Seeing double? That is alright! We are introducing a new member in AutismWorks and his name is Tyler. Tyler, Tiny Tyler, Little Tyler, Puppet Tyler, however you would like to call him; I tend to change up the name every so often for the fun of it.
Who is this Tyler? That is what I am still attempting to figure out. Just getting to know him as I introduced him not too long ago. The humble beginnings started when we wanted to come up with ideas involving kids and the topic of autism. I have been aware of this muppet that has been introduced in the show, Sesame Street, and their take is pretty fair and different. Nothing to really say about how others portray autism using puppets other then I support their takes on the topic; I just know that when I would do it, it would be coming from someone that lives and negotiates with autism every day.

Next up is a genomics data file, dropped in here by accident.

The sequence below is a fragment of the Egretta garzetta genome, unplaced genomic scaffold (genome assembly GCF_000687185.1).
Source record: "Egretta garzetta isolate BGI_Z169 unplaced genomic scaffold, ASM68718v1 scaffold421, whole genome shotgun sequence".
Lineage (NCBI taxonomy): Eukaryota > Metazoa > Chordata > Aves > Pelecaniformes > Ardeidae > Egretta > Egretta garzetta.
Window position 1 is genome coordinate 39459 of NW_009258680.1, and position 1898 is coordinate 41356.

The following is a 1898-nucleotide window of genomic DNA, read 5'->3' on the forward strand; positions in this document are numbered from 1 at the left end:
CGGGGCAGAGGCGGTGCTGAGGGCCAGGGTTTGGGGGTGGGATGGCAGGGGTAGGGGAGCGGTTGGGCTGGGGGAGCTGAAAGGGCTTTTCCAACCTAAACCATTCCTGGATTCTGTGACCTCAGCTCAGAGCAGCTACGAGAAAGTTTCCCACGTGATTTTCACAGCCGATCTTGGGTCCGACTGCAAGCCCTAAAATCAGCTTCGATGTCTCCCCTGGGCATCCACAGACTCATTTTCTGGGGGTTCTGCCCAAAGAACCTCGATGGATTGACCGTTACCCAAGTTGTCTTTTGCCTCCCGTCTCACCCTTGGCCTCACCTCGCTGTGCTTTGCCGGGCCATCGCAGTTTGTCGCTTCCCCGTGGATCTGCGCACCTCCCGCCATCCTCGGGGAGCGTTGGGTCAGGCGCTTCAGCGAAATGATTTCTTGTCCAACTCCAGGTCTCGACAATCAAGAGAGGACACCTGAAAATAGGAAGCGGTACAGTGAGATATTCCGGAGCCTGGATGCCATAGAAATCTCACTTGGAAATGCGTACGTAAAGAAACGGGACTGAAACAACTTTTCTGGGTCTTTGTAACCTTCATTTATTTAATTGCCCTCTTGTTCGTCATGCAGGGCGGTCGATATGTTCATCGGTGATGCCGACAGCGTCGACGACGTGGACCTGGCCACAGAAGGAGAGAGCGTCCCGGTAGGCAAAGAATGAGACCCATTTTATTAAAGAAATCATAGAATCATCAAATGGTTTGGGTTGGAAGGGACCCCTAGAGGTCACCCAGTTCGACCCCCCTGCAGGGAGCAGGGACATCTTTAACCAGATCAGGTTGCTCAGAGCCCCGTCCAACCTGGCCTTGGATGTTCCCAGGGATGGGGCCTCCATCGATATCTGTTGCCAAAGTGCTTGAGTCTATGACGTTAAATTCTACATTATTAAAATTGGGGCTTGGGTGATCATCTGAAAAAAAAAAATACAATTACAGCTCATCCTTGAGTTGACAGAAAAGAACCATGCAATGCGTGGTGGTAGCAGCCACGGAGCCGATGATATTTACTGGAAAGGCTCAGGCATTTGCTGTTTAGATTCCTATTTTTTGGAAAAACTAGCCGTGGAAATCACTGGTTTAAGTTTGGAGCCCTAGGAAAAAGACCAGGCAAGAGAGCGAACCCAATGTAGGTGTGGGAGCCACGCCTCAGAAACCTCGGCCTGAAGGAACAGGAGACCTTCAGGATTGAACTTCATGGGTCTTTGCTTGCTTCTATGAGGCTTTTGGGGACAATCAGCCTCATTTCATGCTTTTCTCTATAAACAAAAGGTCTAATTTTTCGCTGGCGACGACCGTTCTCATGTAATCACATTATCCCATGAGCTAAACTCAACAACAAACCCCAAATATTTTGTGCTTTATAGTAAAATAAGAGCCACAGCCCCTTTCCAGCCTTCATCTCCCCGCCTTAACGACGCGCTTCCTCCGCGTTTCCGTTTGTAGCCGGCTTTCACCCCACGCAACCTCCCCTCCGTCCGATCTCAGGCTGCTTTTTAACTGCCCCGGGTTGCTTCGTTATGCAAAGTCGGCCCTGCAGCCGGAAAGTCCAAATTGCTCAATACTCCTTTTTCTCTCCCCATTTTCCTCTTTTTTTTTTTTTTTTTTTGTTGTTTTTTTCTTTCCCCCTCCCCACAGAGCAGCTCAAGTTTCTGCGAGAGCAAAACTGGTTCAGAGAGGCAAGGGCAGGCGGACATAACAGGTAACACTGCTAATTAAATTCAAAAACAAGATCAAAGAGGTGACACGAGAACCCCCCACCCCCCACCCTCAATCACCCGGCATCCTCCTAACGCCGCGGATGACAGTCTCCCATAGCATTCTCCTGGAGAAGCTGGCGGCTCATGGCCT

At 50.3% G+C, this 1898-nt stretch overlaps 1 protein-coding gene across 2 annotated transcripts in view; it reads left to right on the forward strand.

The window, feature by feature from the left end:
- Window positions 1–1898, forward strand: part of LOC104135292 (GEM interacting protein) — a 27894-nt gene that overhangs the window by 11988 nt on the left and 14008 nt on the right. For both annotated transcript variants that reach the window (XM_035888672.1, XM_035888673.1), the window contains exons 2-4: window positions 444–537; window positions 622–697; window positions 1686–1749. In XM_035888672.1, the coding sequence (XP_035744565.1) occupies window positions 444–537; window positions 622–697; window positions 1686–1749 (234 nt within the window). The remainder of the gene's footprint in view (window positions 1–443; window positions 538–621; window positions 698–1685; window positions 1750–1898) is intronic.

The puppet version of Tyler was highly encouraged by my team. I was very much against the idea because for one, I thought it was far too ridiculous to have me talking to myself. But then my manager proved a point saying that there are children with autism that talk to themselves almost every day; Even to the point of arguing with each other because of different viewpoints. So I played around with this puppet and got to know him more.
What I ended up doing was making “Puppet Tyler” a slightly exaggerated version of who I was before becoming a CEO of AutismWorks. He’s timid, awkward, and in most cases in his own world. Reason why I wanted to do this is because every time he appears, he progresses socially. Even if the progression takes some extra time; Slow progress is still progress. I learned that from this book I read about procrastination.
First two videos involve him having his hands in his pockets; Won’t always be the case for him however. Just figuring out when would be the good time for him to take his hands out of his sweatshirt pockets. That’s almost always the way I do characters in general. Something that involves progression and growth. Afterall, no one is perfect. Satisfying to watch them improve, progress, and grow up.